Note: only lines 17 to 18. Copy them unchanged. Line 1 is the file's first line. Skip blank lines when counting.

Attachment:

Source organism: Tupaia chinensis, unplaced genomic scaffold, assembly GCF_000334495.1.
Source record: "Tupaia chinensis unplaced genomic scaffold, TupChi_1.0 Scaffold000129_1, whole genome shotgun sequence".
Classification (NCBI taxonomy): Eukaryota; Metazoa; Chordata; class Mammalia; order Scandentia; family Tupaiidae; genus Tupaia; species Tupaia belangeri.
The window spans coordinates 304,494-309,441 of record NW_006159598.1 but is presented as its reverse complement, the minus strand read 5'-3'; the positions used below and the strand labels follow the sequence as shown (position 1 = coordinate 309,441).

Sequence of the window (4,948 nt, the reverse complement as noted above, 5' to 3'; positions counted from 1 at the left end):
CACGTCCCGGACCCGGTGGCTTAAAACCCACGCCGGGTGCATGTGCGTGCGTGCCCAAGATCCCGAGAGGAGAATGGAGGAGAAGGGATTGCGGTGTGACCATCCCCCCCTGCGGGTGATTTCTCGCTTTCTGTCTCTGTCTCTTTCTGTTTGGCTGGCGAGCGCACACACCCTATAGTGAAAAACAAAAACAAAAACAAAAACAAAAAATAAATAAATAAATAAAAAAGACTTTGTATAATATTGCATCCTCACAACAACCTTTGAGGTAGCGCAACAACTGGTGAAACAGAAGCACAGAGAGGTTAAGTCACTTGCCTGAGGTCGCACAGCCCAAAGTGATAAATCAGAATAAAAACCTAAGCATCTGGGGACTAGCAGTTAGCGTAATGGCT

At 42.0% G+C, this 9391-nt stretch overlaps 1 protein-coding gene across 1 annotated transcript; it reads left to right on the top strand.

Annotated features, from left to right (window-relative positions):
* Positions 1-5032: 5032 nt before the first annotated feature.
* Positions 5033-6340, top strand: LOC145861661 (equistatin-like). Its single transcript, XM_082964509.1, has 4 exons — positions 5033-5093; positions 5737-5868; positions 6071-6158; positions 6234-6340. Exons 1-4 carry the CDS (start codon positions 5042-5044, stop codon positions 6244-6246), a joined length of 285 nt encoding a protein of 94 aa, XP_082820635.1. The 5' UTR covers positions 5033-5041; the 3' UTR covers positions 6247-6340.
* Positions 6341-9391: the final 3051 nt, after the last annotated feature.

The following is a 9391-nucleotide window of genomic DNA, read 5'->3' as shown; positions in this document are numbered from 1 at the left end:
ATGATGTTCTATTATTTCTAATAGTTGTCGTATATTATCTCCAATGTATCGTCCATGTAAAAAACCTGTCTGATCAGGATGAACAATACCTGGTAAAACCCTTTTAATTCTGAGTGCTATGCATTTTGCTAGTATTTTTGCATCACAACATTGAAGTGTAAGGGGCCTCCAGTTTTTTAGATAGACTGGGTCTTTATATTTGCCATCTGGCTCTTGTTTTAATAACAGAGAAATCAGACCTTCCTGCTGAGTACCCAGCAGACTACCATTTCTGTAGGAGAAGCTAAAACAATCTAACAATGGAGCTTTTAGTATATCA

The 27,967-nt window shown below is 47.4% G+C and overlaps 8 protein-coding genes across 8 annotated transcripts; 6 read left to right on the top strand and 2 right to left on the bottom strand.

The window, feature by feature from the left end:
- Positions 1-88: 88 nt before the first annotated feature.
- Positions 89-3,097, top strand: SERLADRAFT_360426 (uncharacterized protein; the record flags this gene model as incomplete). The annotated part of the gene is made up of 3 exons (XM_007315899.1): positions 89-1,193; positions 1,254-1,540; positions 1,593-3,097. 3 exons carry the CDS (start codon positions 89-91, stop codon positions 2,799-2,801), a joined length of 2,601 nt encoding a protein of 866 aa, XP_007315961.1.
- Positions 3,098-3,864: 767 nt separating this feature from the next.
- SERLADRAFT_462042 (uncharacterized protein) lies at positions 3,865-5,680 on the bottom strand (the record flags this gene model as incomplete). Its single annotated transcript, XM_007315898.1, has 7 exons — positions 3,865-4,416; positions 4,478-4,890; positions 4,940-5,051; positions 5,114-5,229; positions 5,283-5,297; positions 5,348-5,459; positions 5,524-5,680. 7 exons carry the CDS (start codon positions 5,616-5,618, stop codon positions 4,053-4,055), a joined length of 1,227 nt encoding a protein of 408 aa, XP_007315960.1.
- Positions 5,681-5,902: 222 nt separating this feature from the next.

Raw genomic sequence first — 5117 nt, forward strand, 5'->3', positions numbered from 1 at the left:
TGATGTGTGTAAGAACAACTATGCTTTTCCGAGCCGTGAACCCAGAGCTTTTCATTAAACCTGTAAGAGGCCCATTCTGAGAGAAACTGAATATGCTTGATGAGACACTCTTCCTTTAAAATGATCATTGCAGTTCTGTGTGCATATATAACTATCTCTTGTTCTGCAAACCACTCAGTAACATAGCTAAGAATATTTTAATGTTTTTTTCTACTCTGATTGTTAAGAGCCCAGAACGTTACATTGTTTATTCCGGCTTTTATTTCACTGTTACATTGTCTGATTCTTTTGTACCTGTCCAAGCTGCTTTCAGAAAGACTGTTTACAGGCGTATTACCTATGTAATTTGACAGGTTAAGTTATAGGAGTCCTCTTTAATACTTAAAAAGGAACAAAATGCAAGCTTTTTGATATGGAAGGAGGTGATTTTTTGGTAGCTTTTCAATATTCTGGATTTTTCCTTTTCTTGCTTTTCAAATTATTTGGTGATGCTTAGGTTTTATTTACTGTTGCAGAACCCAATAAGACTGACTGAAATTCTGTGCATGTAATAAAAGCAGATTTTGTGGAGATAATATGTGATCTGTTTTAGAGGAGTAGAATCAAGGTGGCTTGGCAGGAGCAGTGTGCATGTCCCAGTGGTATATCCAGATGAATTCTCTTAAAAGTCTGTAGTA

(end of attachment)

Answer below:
- Positions 89-3,097, top strand: SERLADRAFT_360426 (uncharacterized protein; the record flags this gene model as incomplete). The annotated part of the gene is made up of 3 exons (XM_007315899.1): positions 89-1,193; positions 1,254-1,540; positions 1,593-3,097. 3 exons carry the CDS (start codon positions 89-91, stop codon positions 2,799-2,801), a joined length of 2,601 nt encoding a protein of 866 aa, XP_007315961.1.
- Positions 3,098-3,864: 767 nt separating this feature from the next.